Iran is being paid for oil sales to India through a Turkish bank, the managing director of the National Iranian Oil Company said Friday on Mehr news agency.
"There is no problem with exports to India and money continues to be transferred through a Turkish bank," said Mohsen Ghamsari.
That bank, however, has warned Iranian authorities that it will not take on new clients making money transfers to pay for Iran's oil exports, Ghamsari was quoted as saying.
India, which buys about 400,000 barrels per day from Iran, had expressed concern that this channel could no longer be used to make payments.
Ghamsari said that "part of the money owed to Iran by India was transferred through Turkey" after noting that the Iranian central bank also had "other channels" to receive its oil revenues.
India announced on Tuesday it would continue buying Iranian oil despite mounting US and EU pressure on the Islamic republic's clients to limit their purchases as long as Iran pursues its controversial nuclear programme.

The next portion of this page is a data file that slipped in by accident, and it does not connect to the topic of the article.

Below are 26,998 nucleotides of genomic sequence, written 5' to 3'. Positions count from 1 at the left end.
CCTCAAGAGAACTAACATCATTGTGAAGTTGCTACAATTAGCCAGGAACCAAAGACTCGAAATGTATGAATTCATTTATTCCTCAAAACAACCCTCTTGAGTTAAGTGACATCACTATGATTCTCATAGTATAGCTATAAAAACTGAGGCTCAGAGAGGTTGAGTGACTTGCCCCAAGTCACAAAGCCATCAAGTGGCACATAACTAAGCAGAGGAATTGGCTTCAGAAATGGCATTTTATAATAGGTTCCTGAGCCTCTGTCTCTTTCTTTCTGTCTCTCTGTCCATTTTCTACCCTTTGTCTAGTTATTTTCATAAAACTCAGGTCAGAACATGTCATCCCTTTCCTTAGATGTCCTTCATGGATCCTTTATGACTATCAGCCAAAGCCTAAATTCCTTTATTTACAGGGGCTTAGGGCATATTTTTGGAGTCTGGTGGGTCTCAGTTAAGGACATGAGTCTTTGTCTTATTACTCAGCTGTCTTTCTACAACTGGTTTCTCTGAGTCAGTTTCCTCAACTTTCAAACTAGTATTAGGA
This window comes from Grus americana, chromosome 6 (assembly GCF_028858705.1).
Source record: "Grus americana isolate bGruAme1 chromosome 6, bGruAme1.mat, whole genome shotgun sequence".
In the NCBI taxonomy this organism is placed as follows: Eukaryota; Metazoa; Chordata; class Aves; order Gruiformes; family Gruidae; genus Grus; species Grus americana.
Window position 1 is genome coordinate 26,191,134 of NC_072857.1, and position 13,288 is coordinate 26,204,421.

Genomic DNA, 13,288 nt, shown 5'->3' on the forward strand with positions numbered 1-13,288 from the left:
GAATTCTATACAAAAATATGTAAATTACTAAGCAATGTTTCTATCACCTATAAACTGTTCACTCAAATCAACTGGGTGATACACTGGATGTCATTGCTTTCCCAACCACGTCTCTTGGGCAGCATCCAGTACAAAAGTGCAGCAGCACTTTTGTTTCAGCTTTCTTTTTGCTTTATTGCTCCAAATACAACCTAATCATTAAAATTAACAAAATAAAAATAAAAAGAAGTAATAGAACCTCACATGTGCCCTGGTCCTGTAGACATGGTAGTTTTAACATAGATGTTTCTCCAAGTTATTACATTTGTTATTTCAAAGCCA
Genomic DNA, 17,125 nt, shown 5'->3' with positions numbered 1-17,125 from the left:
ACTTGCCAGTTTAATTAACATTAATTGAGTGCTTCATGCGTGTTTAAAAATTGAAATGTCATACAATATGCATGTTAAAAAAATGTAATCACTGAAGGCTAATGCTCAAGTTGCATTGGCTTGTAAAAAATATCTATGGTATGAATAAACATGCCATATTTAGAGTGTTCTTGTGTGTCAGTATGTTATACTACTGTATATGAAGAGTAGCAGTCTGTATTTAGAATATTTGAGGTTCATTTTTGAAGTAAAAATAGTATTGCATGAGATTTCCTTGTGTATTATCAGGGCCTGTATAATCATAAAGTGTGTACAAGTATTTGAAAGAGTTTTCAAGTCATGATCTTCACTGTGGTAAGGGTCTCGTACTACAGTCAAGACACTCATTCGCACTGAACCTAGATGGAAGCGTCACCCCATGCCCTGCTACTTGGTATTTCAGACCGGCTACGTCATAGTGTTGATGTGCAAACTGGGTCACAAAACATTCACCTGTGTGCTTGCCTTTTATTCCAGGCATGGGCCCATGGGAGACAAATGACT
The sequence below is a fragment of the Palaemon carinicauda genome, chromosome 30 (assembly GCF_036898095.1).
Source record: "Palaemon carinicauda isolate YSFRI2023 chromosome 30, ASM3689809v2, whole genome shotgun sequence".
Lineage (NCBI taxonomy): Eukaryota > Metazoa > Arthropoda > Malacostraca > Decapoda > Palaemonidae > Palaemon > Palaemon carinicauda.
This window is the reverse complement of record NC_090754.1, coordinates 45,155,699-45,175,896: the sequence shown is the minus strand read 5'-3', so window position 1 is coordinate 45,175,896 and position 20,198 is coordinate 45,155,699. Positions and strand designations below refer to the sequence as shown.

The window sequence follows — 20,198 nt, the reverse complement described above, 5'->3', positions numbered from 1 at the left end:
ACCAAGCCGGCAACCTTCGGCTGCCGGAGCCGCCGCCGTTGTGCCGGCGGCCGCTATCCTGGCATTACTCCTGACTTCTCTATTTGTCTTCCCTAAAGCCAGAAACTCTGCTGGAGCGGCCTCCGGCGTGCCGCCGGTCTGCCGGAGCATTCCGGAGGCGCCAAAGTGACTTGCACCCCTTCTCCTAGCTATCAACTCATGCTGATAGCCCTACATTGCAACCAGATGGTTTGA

Iran is India's second-largest oil supplier after Saudi Arabia, providing around 12 percent of the fast-growing country's needs at an annual cost of around ê12 billion.
China, another major client, has also rejected Western sanctions on Iran, while Japan and South Korea have expressed reservations over the consequences such sanctions could have on their economies.
Turkey, which opposes unilateral sanctions against Iran, is also a major client, purchasing gas in addition to oil. Iranian exports to Turkey, mostly from its energy sector, were worth over 12 billion dollars in 2011, according to Iran's media.
This week, during a visit by Iranian Foreign Minister Ali Akbar Salehi to Turkey, the two countries said they plan to boost annual trade to 30 billion dollars by 2015.
The West fears Iran is trying to build a nuclear bomb. Tehran insists its nuclear programme is purely for civilian use and refuses to abandon its uranium enrichment activities despite four sets of UN sanctions.